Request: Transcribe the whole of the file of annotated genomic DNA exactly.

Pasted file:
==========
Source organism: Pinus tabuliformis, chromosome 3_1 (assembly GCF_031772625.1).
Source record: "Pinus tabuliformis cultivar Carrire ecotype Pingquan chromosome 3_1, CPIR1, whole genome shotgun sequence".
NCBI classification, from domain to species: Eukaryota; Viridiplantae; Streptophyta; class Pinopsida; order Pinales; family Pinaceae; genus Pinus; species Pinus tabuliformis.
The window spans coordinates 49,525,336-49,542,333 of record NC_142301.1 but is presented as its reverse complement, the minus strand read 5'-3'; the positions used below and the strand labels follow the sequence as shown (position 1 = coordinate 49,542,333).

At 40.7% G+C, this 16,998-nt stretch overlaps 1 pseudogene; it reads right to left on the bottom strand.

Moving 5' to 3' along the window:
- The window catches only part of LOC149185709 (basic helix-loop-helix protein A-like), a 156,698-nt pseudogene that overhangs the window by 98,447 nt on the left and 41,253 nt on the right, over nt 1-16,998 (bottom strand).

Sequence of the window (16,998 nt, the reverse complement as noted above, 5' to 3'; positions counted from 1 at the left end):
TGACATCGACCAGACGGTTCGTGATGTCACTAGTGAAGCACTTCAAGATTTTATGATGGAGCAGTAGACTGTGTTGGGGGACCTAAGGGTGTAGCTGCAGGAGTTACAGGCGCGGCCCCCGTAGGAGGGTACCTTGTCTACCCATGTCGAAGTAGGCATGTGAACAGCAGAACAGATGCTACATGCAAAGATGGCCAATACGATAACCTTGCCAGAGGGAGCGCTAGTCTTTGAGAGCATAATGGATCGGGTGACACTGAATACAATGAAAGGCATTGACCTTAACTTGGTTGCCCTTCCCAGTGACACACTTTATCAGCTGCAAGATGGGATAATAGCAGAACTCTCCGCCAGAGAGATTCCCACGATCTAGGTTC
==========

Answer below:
Source organism: Pinus tabuliformis, chromosome 3_1 (assembly GCF_031772625.1).
Source record: "Pinus tabuliformis cultivar Carrire ecotype Pingquan chromosome 3_1, CPIR1, whole genome shotgun sequence".
NCBI classification, from domain to species: Eukaryota; Viridiplantae; Streptophyta; class Pinopsida; order Pinales; family Pinaceae; genus Pinus; species Pinus tabuliformis.
The window spans coordinates 49,525,336-49,542,333 of record NC_142301.1 but is presented as its reverse complement, the minus strand read 5'-3'; the positions used below and the strand labels follow the sequence as shown (position 1 = coordinate 49,542,333).

At 40.7% G+C, this 16,998-nt stretch overlaps 1 pseudogene; it reads right to left on the bottom strand.

Moving 5' to 3' along the window:
- The window catches only part of LOC149185709 (basic helix-loop-helix protein A-like), a 156,698-nt pseudogene that overhangs the window by 98,447 nt on the left and 41,253 nt on the right, over nt 1-16,998 (bottom strand).

Sequence of the window (16,998 nt, the reverse complement as noted above, 5' to 3'; positions counted from 1 at the left end):
TGACATCGACCAGACGGTTCGTGATGTCACTAGTGAAGCACTTCAAGATTTTATGATGGAGCAGTAGACTGTGTTGGGGGACCTAAGGGTGTAGCTGCAGGAGTTACAGGCGCGGCCCCCGTAGGAGGGTACCTTGTCTACCCATGTCGAAGTAGGCATGTGAACAGCAGAACAGATGCTACATGCAAAGATGGCCAATACGATAACCTTGCCAGAGGGAGCGCTAGTCTTTGAGAGCATAATGGATCGGGTGACACTGAATACAATGAAAGGCATTGACCTTAACTTGGTTGCCCTTCCCAGTGACACACTTTATCAGCTGCAAGATGGGATAATAGCAGAACTCTCCGCCAGAGAGATTCCCACGATCTAGGTTC